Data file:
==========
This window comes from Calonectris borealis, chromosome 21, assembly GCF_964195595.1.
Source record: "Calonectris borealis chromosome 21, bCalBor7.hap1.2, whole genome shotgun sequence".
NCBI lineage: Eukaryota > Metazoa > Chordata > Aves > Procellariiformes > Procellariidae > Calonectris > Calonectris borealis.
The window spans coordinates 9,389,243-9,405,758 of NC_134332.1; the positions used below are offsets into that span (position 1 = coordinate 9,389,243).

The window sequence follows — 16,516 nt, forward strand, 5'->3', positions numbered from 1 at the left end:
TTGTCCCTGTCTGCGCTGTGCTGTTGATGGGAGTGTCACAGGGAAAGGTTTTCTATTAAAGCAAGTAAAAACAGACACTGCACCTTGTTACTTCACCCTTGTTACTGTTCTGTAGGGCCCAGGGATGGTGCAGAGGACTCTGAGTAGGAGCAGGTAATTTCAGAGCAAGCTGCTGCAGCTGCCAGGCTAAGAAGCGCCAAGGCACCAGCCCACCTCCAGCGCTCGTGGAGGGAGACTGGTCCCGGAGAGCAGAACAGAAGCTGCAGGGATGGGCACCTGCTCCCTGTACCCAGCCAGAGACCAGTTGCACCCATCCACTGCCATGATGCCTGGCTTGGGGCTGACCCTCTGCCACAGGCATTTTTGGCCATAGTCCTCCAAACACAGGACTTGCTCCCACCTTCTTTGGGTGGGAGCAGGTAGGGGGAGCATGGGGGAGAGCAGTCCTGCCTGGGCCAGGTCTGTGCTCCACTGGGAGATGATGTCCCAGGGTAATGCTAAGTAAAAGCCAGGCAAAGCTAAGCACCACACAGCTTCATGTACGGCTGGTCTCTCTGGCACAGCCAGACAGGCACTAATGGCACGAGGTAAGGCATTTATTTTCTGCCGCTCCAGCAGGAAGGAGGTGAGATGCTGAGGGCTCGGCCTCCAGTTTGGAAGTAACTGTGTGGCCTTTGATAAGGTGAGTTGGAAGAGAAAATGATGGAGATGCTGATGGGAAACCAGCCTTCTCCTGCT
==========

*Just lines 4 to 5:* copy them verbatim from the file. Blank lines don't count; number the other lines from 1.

The window spans coordinates 9,389,243-9,405,758 of NC_134332.1; the positions used below are offsets into that span (position 1 = coordinate 9,389,243).

The window sequence follows — 16,516 nt, forward strand, 5'->3', positions numbered from 1 at the left end: